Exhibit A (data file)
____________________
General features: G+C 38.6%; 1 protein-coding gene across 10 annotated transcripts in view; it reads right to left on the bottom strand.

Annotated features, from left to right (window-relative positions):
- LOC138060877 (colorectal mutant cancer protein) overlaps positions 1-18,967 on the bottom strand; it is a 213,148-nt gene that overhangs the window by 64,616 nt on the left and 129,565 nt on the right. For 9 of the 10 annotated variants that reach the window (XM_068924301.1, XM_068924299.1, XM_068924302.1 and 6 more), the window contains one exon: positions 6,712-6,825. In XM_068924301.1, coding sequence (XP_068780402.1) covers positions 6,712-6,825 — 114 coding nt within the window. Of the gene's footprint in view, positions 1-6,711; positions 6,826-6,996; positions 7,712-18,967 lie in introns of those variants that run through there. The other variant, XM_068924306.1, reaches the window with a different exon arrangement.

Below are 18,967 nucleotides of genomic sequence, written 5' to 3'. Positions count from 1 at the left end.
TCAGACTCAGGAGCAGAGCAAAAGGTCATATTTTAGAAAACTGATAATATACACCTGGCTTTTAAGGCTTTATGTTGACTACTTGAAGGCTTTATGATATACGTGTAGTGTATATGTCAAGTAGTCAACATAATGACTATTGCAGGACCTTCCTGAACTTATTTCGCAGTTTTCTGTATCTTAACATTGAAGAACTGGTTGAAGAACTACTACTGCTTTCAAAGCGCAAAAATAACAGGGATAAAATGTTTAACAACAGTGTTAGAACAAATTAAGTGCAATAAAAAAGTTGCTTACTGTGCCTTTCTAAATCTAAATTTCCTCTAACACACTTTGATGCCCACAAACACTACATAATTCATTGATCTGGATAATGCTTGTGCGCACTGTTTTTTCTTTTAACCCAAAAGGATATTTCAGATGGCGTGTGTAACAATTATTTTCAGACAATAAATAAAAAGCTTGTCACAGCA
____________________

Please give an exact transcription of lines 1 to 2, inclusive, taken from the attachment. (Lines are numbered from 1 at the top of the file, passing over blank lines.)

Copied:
General features: G+C 38.6%; 1 protein-coding gene across 10 annotated transcripts in view; it reads right to left on the bottom strand.

Annotated features, from left to right (window-relative positions):